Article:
This beginning set a precedent: that UD is home to women with a religious vocation. Our religious alumnae and Dominican professors have shared their discernment stories and the role UD played in discovering their lifelong call to religious life, in hope that their experiences will aid young women at UD in their own discernment processes.
This month in our new series “Sisters Serving UD,” we are sharing the discernment stories of our two current professors who are a part of the Dominican Sisters of St. Cecilia order, more commonly known as the Nashville Dominicans: Affiliate Assistant Professor of Theology Sister Mary Angelica Neenan, O.P., and Affiliate Assistant Professor of Philosophy Sister Elinor Gardner, O.P., beginning with Sister Mary Angelica.
The Nashville Dominicans first arrived at UD in 2016, when Associate Professor and former Chair of Theology Mark Goodwin extended an invitation to alumna Sister Jane Dominic Laurel, O.P., BA ’92 MA ’95, to teach systematic theology full time at UD. As a result of this conversation, three Nashville Dominicans arrived in Irving and established a convent. Prior to this, the Nashville Dominicans had dozens of other mission houses, but not one in Dallas. Though these three sisters have since returned to their mother house in Nashville, the convent in Dallas and the relationship between UD and the sisters is still thriving.
The Dallas convent is currently occupied by five Nashville Dominicans, three of whom serve at Mary Immaculate Catholic School in Farmers Branch, and the other two, Sister Mary Angelica and Sister Elinor Gardner, serving as beloved members of the UD faculty community.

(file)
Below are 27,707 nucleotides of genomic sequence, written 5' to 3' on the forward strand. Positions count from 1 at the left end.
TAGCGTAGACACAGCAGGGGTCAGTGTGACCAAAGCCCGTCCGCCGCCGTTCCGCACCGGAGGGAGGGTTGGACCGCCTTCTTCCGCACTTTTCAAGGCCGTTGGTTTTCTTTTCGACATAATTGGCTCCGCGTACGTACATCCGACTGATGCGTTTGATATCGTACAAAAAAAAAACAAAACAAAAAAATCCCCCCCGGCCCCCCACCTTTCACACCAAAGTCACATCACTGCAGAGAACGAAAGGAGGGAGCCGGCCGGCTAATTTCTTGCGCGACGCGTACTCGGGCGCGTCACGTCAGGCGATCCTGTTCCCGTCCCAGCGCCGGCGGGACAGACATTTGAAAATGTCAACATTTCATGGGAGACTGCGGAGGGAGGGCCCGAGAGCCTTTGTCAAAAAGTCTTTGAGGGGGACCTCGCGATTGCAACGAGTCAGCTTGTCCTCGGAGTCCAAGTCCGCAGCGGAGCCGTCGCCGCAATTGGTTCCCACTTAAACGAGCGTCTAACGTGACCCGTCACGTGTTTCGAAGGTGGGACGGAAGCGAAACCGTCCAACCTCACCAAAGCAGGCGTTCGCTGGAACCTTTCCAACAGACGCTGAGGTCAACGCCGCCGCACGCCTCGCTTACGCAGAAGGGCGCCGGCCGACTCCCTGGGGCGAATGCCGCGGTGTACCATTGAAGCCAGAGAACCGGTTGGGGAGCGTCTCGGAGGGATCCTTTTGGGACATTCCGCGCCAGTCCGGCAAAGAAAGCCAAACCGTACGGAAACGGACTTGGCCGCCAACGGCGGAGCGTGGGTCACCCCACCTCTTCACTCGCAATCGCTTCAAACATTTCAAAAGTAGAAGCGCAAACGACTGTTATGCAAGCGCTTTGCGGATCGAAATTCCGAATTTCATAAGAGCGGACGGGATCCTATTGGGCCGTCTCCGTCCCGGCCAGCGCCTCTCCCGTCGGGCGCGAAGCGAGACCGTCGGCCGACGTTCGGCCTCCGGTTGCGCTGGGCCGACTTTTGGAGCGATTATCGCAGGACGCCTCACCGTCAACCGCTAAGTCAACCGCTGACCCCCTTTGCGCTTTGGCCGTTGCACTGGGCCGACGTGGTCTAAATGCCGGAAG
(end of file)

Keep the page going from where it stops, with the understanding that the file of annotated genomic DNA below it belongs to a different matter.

Sister Mary Angelica Neenan, O.P., grew up in a loving Catholic home in Boston with four siblings. She attended the Massachusetts College of Art, where she was pursuing an art degree and had no post-graduation plans besides wanting to “get married and have 12 children.” During her junior year of college, she began to feel a pull toward religious life, but the idea was not yet appealing to her. When a priest randomly asked her if she had ever thought of becoming a religious, she exclaimed, “No! Why?” and in her thoughts added, “Get away from me!”
But the seed had been planted. After wrestling with the idea for some time, Sister Mary Angelica went back to that same priest and asked, “OK, what if I had thought about it?” He immediately responded, “Nashville, Tennessee. That’s the place. As soon as I saw you, I knew you should go to Nashville, Tennessee.” Despite her objections to moving out of Boston, Sister Mary Angelica decided to at least look at the Nashville Dominicans, but her mind was resolute on “crossing it off the list.”
When she visited the motherhouse in the summer of 1989, though, it was love at first sight. Not having really had a glimpse into religious life before, Sister Mary Angelica was shocked to find that the sisters were “normal.”
“I thought that they would be weird, and that I would have some reason to say, ‘I don’t like this!’” she explained. “But I didn’t.”